3. Use  Text to Columns to split the data into Columns on the pipe ('|') character, if applicable.
  4. Use Select Records to grab the records that have information OR use a Select tool to drop columns no longer needed downstream.
  5. Apply Regex expressions if necessary (there are none in this snapshot, but you may need to use them in your workflow).
  6. Use a Data Cleansing tool to clean up leading/trailing white spaces.

The same steps are implemented to parse the Invoice as well. Once these steps have been utilized on all the annotations, we’re now ready for some analysis!


Data Checks

Since everything has been cleaned and parsed nicely, we will be doing a lot of joins on the annotations from both forms.

The first check we’d want to do is ensure that the PO number match on the invoice and the purchase order. This will be the easiest check and the one that would save us a lot of headaches. Imagine if we were to analyze the whole form only to realize they don’t match at the end?


Validated PO Number

Next, we’re going to ensure that the “Vendor Address” matches the “Supplier Address”, along with the “Delivery Recipient” and “Recipient”. This is because some companies have different offices and distribution centers. We wouldn’t want the order to go to the wrong office or be billed to the wrong department of the company.


 Validated Delivery Recipient & Recipient 

image-20220318-195656.pngValidated Supplier & Vendor Address


Then we match the “Requested by” with the “Purchaser”. This is necessary so that an internal auditor can reach out to the correct department or person who requested the order, should they need to gather additional information.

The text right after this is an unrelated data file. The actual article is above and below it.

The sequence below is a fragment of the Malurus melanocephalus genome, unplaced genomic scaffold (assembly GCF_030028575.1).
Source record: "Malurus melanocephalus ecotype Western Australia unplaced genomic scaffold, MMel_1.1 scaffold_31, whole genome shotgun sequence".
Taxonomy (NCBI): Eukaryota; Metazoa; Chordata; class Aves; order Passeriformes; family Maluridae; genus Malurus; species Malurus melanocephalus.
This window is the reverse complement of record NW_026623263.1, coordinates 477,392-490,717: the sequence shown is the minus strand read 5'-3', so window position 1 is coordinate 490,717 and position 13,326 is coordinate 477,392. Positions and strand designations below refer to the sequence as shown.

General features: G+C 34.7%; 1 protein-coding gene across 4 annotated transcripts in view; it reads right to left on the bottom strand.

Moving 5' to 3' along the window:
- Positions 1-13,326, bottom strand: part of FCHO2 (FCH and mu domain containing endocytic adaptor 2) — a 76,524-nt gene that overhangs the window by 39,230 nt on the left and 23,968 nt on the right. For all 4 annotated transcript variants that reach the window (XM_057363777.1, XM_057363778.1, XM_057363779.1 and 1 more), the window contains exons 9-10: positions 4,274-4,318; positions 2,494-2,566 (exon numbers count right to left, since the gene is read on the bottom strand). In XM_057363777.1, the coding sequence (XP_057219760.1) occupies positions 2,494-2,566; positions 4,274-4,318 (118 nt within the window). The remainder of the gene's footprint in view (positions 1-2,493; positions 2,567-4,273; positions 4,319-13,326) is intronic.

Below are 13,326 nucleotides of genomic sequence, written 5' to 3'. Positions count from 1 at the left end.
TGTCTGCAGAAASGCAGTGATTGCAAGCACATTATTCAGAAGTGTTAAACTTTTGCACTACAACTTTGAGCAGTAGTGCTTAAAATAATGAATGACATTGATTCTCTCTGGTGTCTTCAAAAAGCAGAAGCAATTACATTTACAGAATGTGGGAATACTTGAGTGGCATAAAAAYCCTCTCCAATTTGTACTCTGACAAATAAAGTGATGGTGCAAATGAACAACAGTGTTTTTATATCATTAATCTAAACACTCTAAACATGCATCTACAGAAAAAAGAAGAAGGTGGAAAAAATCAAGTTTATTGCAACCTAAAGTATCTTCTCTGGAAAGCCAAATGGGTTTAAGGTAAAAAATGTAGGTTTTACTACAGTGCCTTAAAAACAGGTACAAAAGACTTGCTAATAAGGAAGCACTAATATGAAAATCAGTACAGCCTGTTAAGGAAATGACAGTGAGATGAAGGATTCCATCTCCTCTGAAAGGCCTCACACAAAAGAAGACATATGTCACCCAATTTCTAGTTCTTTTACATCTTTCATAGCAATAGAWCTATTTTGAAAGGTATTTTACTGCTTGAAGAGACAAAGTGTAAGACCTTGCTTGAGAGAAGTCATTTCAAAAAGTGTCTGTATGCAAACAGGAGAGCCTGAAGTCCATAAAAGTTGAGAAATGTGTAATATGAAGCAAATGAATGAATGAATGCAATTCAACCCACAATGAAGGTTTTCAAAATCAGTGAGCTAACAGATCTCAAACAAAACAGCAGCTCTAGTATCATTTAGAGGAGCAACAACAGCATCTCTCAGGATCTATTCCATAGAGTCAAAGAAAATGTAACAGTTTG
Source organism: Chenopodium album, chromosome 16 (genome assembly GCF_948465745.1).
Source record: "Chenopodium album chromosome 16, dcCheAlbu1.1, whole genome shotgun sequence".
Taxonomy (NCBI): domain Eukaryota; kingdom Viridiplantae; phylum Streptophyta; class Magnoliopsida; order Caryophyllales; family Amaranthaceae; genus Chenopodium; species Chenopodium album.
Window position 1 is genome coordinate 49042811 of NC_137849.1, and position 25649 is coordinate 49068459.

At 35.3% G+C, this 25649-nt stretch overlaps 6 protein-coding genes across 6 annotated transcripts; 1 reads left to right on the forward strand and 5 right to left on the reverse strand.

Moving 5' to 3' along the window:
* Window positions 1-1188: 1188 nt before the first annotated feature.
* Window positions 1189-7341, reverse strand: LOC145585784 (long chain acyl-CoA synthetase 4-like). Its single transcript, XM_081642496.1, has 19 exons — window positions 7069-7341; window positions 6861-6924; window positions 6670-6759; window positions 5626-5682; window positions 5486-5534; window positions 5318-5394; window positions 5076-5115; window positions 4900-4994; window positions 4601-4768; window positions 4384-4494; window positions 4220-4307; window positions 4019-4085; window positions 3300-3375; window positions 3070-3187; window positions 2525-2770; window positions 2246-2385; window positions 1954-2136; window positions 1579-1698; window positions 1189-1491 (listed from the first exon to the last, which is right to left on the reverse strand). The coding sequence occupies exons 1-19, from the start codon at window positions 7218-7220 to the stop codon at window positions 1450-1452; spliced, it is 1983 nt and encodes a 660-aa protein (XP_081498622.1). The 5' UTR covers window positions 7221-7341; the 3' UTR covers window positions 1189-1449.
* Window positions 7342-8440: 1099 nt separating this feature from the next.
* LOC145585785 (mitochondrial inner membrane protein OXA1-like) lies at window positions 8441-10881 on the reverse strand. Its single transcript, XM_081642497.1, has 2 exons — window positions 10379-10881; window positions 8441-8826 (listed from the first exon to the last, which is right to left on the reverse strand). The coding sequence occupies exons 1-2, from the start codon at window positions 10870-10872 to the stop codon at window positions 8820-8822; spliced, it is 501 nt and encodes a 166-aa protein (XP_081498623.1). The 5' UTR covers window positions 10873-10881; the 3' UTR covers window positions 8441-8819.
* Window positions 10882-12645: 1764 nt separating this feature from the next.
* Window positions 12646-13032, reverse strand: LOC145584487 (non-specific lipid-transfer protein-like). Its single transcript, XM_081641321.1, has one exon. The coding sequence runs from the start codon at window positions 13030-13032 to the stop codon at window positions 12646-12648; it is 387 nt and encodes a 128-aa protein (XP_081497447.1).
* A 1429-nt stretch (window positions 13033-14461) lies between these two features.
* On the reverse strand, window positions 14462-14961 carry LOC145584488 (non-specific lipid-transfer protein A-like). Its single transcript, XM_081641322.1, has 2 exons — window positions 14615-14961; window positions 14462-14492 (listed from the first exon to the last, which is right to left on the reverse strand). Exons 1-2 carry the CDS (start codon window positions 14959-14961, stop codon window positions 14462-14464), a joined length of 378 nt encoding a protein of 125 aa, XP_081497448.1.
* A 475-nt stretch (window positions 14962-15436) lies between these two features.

Validated Requested By & Purchaser

Now we get into the nitty gritty of the data checks by matching the itemized lists. We want to make sure that what the company requested via the purchase order matches what is billed on the invoice. We recommend joining the tables on the “Item Name” and “Description”, so that we can easily see if any products are missing from either form.

Thankfully, nothing fell out of our join and all our products are in the J output of the Join tool. From looking at the table however, we can clearly see things are already off. The item prices don’t match up and there is a quantity difference between the invoice and purchase order. This could be because the company recently updated prices or someone mistyped the quantity when generating the form (perhaps if they were using Alteryx, they could automatically generate the Invoice after scanning in the items from the Purchase order).


 With this check, we can see that Alter Furniture sent and billed Ryx Data solutions an additional Einstein desk bike. 



And here we can see that the prices listed on the purchase order do not match the prices on the invoice.

Since we found that the item prices are different, our total prices are also bound to be different. But this check is more of a “sanity check” to make sure everything would be in order should everything upstream line up.


 Final Itemized list sanity check to make sure totals are in (dis)order.

The final series of checks we’re going to do is verifying that the Total Due on both forms match. First, we run some simple math to make sure that the charges at the end of each form match up.


 Calculating individual line item sums on each form.

We then calculate the difference in total prices on the charges on the form and create a Discrepancy flag to highlight which items are different.


 Discrepancies among “Sales Tax” and “Total Due” line items.


Alteryx Intelligence Suite Computer Vision tools arm accountants, auditors, and other finance professionals with the ability to automate a wide array of financial controls. Once you have a workflow like this one built, you can process hundreds of purchase orders and invoices as long as they follow the same format. In this article we’ve showed how these tools can save valuable time and effort when auditing purchase orders and invoices!